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Medical Conditions

It Works for Me - National Rosacea Society

Estrogen Therapy

During menopause, in my early 50s, it took over my face.  I was so red and splotchy friends thought I was going to have a heart attack.  I had ocular rosacea, too.

My doctor suggested estrogen therapy.  I took estrogen-progestin for six months, then tapered down over two years.  (I also tried doxycycline and topical prescription gels and creams.  I felt the estrogen therapy was better at the time.)

My skin returned to normal most of the time.  Eventually, I dropped estrogen therapy altogether.

— M. Smilgis

Menopause

Just after menopause at 59, my whole face and ears burned and were very red at (room) temperatures that would be comfortable for others.  I couldn’t use topical treatment; it made the burning worse.  I went on estrogen, a very small dose, and after three months my face cleared up and is much less dry – a dramatic improvement.  It has not helped the burning.
 
— M. Grice
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About It Works for Me

Beyond medical therapy prescribed by your doctor, a vast array of other measures have been discovered by patients to help control their condition. It Works for Me is a venue for sharing reports from rosacea patients, as well as physicians, who have written over the years to tell us, "I tried this, and it works for me," in hopes that they might help other rosacea sufferers with their individual cases. If you have a tip to share, please email it to itworksforme@rosacea.org, and it may be included here.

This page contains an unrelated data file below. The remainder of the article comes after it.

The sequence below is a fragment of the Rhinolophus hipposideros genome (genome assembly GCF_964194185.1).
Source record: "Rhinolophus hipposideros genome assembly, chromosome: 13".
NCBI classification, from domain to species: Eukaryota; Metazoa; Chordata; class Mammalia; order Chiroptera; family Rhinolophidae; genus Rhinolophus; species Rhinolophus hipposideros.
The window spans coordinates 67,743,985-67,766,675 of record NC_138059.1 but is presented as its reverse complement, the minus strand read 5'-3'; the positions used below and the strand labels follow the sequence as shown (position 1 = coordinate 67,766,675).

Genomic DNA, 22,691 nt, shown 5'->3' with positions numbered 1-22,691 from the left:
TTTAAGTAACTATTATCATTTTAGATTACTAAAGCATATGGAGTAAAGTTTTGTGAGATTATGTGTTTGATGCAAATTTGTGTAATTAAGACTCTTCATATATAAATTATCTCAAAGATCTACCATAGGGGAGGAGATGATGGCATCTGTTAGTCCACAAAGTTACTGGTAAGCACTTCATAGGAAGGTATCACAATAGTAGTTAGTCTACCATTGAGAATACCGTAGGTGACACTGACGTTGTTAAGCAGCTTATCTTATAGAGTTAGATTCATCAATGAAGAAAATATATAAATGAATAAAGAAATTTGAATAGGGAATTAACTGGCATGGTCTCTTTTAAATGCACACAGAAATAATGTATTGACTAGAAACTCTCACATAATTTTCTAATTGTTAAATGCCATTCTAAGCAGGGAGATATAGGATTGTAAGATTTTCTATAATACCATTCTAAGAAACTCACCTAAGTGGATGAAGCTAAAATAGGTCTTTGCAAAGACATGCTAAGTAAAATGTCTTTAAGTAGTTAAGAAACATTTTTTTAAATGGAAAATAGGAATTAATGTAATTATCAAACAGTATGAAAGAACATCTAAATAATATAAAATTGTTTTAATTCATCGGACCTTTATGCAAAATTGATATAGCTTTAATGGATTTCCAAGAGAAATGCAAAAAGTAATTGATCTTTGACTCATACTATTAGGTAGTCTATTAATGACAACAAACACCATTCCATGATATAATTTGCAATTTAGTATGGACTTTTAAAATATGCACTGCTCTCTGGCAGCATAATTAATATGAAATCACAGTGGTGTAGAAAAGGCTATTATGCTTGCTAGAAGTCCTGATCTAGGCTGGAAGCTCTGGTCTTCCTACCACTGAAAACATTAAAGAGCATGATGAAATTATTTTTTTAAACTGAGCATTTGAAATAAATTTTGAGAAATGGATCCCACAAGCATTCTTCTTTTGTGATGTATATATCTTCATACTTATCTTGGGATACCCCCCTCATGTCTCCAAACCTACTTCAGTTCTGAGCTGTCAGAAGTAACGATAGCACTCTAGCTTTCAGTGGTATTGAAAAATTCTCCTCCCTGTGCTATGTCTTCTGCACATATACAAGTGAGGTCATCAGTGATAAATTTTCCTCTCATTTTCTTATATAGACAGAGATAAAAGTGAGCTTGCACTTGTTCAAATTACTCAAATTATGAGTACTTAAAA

Contact Us

Phone:
1-888-NO-BLUSH
Email:
rosaceas@aol.com
National Rosacea Society
196 James St.
Barrington, IL 60010

Our Mission

The National Rosacea Society is a 501(c)(3) nonprofit organization whose mission is to improve the lives of people with rosacea by raising awareness, providing public health information and supporting medical research on this widespread but little-known disorder. The information the Society provides should not be considered medical advice, nor is it intended to replace

consultation with a qualified physician. The Society does not evaluate, endorse or recommend any particular medications, products, equipment or treatments. Rosacea may vary substantially from one patient to another, and treatment must be tailored by a physician for each individual case. For more information, visit About Us.